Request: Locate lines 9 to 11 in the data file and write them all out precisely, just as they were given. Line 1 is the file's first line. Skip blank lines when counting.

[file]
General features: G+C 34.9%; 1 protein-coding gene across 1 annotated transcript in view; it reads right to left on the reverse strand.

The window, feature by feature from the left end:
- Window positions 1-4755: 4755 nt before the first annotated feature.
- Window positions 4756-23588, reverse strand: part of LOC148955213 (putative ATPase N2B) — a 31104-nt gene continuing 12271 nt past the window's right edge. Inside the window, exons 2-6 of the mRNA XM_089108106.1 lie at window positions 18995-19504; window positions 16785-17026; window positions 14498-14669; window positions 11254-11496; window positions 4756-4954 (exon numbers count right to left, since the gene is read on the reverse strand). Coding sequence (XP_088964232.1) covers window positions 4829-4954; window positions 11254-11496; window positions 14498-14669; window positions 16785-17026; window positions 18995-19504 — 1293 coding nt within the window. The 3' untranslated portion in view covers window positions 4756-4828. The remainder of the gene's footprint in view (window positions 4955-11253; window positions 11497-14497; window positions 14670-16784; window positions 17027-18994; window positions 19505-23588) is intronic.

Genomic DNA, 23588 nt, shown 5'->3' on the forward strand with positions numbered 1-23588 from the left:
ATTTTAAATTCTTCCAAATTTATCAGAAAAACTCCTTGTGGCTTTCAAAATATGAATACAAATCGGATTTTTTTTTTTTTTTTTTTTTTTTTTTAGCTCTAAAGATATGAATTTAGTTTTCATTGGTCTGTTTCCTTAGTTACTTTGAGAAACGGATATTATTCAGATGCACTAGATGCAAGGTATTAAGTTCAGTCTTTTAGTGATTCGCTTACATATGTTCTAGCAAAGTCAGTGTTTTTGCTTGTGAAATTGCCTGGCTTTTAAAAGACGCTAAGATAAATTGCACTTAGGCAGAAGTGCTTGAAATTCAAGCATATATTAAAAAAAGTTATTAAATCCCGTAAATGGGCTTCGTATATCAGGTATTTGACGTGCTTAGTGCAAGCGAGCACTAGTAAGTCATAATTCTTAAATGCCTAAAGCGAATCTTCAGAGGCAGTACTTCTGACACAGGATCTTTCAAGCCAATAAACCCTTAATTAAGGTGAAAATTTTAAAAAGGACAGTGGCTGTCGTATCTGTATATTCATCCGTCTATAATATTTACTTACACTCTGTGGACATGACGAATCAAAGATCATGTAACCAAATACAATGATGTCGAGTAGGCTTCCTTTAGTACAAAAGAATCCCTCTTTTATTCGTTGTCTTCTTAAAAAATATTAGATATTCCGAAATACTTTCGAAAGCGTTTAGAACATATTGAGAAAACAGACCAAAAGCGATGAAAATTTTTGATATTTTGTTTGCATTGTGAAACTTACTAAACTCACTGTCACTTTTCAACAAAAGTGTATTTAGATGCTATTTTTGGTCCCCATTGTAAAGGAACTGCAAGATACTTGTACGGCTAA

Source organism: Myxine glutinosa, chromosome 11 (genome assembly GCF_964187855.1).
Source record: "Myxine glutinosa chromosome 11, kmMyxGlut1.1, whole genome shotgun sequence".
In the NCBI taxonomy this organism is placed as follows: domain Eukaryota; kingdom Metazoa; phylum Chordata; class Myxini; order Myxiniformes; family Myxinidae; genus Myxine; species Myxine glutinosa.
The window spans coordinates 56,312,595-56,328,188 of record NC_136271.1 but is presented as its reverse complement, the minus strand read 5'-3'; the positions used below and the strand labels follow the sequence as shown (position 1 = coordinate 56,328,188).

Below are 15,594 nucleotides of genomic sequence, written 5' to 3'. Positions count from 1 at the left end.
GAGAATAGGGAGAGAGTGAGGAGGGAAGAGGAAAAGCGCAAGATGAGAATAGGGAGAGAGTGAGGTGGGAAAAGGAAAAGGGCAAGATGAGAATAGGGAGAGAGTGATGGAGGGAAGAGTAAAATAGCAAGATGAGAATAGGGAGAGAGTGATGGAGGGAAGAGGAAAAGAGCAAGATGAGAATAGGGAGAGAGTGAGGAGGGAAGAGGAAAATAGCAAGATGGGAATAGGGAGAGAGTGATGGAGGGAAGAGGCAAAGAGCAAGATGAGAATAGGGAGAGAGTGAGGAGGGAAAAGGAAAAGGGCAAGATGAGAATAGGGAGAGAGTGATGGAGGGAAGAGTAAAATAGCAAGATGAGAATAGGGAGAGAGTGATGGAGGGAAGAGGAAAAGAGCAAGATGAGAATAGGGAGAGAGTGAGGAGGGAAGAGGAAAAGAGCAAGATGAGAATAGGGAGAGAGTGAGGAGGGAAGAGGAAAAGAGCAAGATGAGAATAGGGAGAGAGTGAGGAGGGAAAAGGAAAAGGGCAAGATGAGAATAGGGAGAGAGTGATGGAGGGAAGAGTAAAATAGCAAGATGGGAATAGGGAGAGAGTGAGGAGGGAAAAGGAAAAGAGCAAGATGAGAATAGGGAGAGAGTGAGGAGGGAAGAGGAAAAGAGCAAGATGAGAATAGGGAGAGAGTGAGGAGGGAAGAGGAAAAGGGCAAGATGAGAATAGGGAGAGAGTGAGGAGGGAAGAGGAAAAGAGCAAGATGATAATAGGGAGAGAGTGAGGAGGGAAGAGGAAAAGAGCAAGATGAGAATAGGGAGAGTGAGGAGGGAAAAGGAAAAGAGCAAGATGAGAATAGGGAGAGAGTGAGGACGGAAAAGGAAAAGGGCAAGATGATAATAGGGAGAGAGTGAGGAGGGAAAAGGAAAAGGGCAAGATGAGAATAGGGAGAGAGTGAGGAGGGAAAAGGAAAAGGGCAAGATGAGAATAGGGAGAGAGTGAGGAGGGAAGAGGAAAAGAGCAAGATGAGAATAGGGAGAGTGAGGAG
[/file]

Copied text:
In the NCBI taxonomy this organism is placed as follows: domain Eukaryota; kingdom Metazoa; phylum Chordata; class Myxini; order Myxiniformes; family Myxinidae; genus Myxine; species Myxine glutinosa.
The window spans coordinates 56,312,595-56,328,188 of record NC_136271.1 but is presented as its reverse complement, the minus strand read 5'-3'; the positions used below and the strand labels follow the sequence as shown (position 1 = coordinate 56,328,188).

Below are 15,594 nucleotides of genomic sequence, written 5' to 3'. Positions count from 1 at the left end.